LEEK AND GRUYERE BREAD PUDDING (Adapted from Epicurious)

Recipe shown as written.  I used the same amount of leeks and cheese and halved everything else.

INGREDIENTS

    • 2 cups 1/2-inch-thick slices leeks (white and light green parts only)
    • Kosher salt
    • 4 tablespoons (2 ounces) unsalted butter
    • Freshly ground black pepper
    • 12 cups 1-inch cubes crustless Brioche or Pullman sandwich loaf
    • 1 tablespoon finely chopped chives
    • 1 teaspoon thyme leaves
    • 3 large eggs
    • 3 cups whole milk
    • 3 cups heavy cream
    • Freshly grated nutmeg
    • 1 cup shredded Gruyere Cheese

PREPARATION

    1. Preheat the oven to 350°F.
    2. Put the leek rounds in a large bowl of tepid water and swish so that any dirt falls to the bottom of the bowl. Set a medium sauté pan over medium-high heat, lift the leeks from the water, drain, and add them to the pan. Season with salt and cook, stirring often, for about 5 minutes. As the leeks begin to soften, lower the heat to medium-low. The leeks will release liquid. Stir in the butter to emulsify, and season with pepper to taste. Cover the pan with a parchment lid, and cook, stirring every 10 minutes, until the leeks are very soft, 30 to 35 minutes. If at any point the butter breaks or looks oily, stir in about a tablespoon of water to re-emulsify the sauce. Remove and discard the parchment lid.
    3. Meanwhile, spread the bread cubes on a baking sheet and toast in the oven for about 20 minutes, rotating the pan about halfway through, until dry and pale gold. Transfer to a large bowl. Leave the oven on.
    4. Add the leeks to the bread and toss well, then add the chives and thyme.
    5. Lightly whisk the eggs in another large bowl. Whisk in the milk, cream, a generous pinch of salt, pepper to taste, and a pinch of nutmeg.
    6. Sprinkle 1/4 cup of the cheese in the bottom of a 9-by-13-inch baking pan. Spread half the leeks and croutons in the pan and sprinkle with another 1/4 cup cheese. Scatter the remaining leeks and croutons over and top with another 1/4 cup cheese. Pour in enough of the custard mixture to cover the bread and press gently on the bread so it soaks in the milk. Let soak for about 15 minutes.
    7. Add the remaining custard, allowing some of the soaked cubes of bread to protrude. Sprinkle the remaining 1/4 cup cheese on top and sprinkle with salt.
    8. Bake for 1 1/2 hours, or until the pudding feels set and the top is brown and bubbling.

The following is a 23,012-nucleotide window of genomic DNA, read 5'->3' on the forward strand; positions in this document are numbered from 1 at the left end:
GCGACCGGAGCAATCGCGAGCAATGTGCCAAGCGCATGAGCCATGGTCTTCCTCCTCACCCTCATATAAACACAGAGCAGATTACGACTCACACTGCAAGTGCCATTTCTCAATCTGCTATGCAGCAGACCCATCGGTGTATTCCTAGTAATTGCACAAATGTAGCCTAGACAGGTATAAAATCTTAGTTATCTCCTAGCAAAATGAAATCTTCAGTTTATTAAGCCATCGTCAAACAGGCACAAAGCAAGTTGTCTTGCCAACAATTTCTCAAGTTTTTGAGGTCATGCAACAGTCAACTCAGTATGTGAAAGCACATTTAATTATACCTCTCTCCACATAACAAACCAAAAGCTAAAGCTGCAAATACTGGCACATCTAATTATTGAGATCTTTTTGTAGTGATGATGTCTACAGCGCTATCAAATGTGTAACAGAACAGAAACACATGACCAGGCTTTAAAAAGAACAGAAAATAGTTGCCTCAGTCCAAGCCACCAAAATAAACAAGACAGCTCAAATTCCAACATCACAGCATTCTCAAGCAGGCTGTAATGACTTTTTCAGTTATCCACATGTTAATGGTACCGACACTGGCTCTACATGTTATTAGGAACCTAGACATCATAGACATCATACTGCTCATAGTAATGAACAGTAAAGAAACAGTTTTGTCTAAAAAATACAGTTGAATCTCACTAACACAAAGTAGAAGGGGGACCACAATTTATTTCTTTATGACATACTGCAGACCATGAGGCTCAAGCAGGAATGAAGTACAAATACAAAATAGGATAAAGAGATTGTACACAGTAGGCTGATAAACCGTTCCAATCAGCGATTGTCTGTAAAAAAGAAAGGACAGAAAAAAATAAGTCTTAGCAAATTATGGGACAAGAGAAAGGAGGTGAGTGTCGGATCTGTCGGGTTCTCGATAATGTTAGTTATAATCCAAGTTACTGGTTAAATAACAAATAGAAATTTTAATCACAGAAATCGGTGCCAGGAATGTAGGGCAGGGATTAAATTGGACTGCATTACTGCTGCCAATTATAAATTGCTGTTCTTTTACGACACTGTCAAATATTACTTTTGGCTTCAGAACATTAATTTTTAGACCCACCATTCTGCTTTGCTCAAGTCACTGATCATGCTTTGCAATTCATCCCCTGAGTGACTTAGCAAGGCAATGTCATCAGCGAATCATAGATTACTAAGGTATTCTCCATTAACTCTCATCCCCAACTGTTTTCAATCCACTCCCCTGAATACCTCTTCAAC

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Mashed Potato Casserole and Other Ramblings

May 15th, 2015

Mashed Potato Casserole 1

Allow me to ramble a bit.  This will be a rather disjointed post.  It seems I have been snapping pictures willy nilly with no particular theme in mind.  We did have this mashed potato casserole last week.  David was grilling ribs and I knew that the timing for dinner would remain up in the air.  There are many steps involved in his rib recipe.  So, as not to worry about the mashed potatoes, I turned them into a casserole that could be kept warm in the oven.  The topping of breadcrumbs, Parmesan cheese and butter was delicious.

Porch Tulips 1

Yesterday we had an old friend from our college days over for lunch.  She has moved close to our area and we had the best time catching up with each other.  I set the table on the porch, and although it was cool, we enjoyed being outside.

Porch Couscous

Our lunch included Ina Garen’s Couscous and Tuna Salad.  You can find the recipe here.

Porch Salad

I made a simple tossed salad with Spring greens, mandarin oranges, raspberries and almonds and these focaccia breadsticks with an oil and balsamic vinegar dipping sauce.

Porch Sign

David took me out to lunch for Mother’s Day at a small town near us.  After lunch we browsed in several antique shops.  I found this “Antiques” sign.  It is obviously not old, but it looks great hanging on my porch.

Lake Lure House Spring 1

I also found this colorful hanging basket to hang at the entrance to the cottage.

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MASHED POTATO CASSEROLE